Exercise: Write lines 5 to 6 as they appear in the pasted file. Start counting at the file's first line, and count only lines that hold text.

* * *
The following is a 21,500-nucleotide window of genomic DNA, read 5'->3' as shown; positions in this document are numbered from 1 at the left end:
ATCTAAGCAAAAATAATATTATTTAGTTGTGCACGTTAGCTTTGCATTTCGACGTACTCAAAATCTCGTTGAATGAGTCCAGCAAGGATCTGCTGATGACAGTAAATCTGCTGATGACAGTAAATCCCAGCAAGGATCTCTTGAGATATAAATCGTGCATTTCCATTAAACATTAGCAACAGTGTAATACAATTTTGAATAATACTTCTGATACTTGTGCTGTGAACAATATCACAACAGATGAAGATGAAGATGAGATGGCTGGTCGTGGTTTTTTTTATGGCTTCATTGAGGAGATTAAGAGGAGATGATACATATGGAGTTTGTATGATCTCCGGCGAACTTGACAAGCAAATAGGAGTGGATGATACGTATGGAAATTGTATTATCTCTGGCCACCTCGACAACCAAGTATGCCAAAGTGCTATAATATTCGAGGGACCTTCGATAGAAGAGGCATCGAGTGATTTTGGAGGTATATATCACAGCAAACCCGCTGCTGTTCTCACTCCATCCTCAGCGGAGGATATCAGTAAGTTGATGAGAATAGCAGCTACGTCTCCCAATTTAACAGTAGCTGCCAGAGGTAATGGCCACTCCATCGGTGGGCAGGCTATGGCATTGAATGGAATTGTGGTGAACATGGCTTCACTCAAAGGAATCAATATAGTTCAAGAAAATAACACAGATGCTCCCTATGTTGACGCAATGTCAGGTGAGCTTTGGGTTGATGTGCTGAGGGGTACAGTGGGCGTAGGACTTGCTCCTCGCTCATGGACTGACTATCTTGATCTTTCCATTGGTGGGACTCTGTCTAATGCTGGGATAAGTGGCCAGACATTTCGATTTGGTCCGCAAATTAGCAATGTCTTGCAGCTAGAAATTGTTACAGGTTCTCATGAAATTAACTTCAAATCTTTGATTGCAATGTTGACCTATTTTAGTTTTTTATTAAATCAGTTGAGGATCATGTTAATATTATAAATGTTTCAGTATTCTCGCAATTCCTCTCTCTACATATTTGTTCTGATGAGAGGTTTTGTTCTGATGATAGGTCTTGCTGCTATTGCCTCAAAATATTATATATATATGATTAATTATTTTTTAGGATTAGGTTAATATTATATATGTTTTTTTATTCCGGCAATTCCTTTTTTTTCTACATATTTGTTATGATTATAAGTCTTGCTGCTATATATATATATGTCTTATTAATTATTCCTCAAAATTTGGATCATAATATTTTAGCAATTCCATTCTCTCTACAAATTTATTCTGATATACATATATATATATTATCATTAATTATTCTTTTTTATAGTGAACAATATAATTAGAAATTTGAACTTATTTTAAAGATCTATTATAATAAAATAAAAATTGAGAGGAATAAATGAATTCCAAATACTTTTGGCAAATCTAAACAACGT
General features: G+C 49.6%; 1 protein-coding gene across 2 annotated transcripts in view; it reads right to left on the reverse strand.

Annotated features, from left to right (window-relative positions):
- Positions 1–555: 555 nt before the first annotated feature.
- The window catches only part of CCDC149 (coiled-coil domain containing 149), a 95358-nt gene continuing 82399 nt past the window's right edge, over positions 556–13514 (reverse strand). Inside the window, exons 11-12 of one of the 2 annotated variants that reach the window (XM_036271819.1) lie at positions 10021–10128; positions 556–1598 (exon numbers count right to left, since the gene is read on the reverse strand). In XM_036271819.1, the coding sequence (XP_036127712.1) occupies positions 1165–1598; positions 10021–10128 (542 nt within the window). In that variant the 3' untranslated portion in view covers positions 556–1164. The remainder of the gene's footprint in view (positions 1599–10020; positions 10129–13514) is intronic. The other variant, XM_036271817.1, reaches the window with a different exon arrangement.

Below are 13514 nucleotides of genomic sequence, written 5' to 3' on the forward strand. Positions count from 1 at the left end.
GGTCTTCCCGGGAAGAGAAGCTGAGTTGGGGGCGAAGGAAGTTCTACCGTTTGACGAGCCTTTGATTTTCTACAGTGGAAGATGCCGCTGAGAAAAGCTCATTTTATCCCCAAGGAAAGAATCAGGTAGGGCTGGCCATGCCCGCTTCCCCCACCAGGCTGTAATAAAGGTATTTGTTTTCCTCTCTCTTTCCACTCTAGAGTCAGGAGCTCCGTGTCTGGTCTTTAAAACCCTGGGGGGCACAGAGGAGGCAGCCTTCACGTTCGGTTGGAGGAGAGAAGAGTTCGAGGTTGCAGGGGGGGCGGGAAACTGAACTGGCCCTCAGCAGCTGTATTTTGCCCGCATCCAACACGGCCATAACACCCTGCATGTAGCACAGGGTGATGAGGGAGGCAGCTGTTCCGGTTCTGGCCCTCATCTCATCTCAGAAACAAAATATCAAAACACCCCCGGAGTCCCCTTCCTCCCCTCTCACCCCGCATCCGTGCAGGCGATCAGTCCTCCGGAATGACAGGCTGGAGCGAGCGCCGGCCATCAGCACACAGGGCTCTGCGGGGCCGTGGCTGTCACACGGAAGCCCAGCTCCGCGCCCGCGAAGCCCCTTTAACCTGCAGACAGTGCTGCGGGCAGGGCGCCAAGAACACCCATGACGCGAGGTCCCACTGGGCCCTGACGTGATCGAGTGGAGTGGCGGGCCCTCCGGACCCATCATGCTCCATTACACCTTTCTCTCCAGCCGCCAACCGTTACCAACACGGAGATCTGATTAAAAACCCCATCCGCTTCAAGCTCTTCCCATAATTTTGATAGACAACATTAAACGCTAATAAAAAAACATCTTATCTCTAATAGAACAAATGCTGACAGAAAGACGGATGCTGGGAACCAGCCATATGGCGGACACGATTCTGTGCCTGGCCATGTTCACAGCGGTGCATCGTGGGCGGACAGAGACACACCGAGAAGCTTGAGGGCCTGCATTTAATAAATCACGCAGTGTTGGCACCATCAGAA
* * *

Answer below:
- Positions 1–555: 555 nt before the first annotated feature.
- The window catches only part of CCDC149 (coiled-coil domain containing 149), a 95358-nt gene continuing 82399 nt past the window's right edge, over positions 556–13514 (reverse strand). Inside the window, exons 11-12 of one of the 2 annotated variants that reach the window (XM_036271819.1) lie at positions 10021–10128; positions 556–1598 (exon numbers count right to left, since the gene is read on the reverse strand). In XM_036271819.1, the coding sequence (XP_036127712.1) occupies positions 1165–1598; positions 10021–10128 (542 nt within the window). In that variant the 3' untranslated portion in view covers positions 556–1164. The remainder of the gene's footprint in view (positions 1599–10020; positions 10129–13514) is intronic. The other variant, XM_036271817.1, reaches the window with a different exon arrangement.